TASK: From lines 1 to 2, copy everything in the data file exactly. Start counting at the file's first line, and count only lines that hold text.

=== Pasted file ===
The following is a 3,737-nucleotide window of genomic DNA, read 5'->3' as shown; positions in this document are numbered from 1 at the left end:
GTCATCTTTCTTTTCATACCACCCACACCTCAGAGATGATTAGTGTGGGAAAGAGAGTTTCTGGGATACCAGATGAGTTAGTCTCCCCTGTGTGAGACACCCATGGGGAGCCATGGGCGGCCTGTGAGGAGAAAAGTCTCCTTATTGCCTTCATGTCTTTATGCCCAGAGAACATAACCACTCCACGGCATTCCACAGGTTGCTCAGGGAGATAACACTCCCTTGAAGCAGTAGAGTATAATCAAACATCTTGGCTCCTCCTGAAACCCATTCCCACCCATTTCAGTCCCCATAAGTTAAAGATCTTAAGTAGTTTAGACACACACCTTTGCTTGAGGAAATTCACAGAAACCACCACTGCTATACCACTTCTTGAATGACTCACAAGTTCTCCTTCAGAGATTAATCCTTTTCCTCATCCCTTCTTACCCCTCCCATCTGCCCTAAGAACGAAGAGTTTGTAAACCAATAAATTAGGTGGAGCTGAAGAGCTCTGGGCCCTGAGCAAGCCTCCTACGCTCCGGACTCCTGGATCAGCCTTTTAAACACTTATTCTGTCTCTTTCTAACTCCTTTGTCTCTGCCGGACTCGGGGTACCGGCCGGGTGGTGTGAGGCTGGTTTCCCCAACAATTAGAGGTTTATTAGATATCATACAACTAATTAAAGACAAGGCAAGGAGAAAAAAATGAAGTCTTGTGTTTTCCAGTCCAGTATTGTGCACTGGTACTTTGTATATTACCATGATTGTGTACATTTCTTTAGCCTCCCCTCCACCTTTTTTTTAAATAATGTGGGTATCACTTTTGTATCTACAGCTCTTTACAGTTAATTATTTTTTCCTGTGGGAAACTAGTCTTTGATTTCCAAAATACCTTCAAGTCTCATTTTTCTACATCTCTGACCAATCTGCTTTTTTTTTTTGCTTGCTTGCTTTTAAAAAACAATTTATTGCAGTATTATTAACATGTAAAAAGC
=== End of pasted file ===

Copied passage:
The following is a 3,737-nucleotide window of genomic DNA, read 5'->3' as shown; positions in this document are numbered from 1 at the left end:
GTCATCTTTCTTTTCATACCACCCACACCTCAGAGATGATTAGTGTGGGAAAGAGAGTTTCTGGGATACCAGATGAGTTAGTCTCCCCTGTGTGAGACACCCATGGGGAGCCATGGGCGGCCTGTGAGGAGAAAAGTCTCCTTATTGCCTTCATGTCTTTATGCCCAGAGAACATAACCACTCCACGGCATTCCACAGGTTGCTCAGGGAGATAACACTCCCTTGAAGCAGTAGAGTATAATCAAACATCTTGGCTCCTCCTGAAACCCATTCCCACCCATTTCAGTCCCCATAAGTTAAAGATCTTAAGTAGTTTAGACACACACCTTTGCTTGAGGAAATTCACAGAAACCACCACTGCTATACCACTTCTTGAATGACTCACAAGTTCTCCTTCAGAGATTAATCCTTTTCCTCATCCCTTCTTACCCCTCCCATCTGCCCTAAGAACGAAGAGTTTGTAAACCAATAAATTAGGTGGAGCTGAAGAGCTCTGGGCCCTGAGCAAGCCTCCTACGCTCCGGACTCCTGGATCAGCCTTTTAAACACTTATTCTGTCTCTTTCTAACTCCTTTGTCTCTGCCGGACTCGGGGTACCGGCCGGGTGGTGTGAGGCTGGTTTCCCCAACAATTAGAGGTTTATTAGATATCATACAACTAATTAAAGACAAGGCAAGGAGAAAAAAATGAAGTCTTGTGTTTTCCAGTCCAGTATTGTGCACTGGTACTTTGTATATTACCATGATTGTGTACATTTCTTTAGCCTCCCCTCCACCTTTTTTTTAAATAATGTGGGTATCACTTTTGTATCTACAGCTCTTTACAGTTAATTATTTTTTCCTGTGGGAAACTAGTCTTTGATTTCCAAAATACCTTCAAGTCTCATTTTTCTACATCTCTGACCAATCTGCTTTTTTTTTTTGCTTGCTTGCTTTTAAAAAACAATTTATTGCAGTATTATTAACATGTAAAAAGC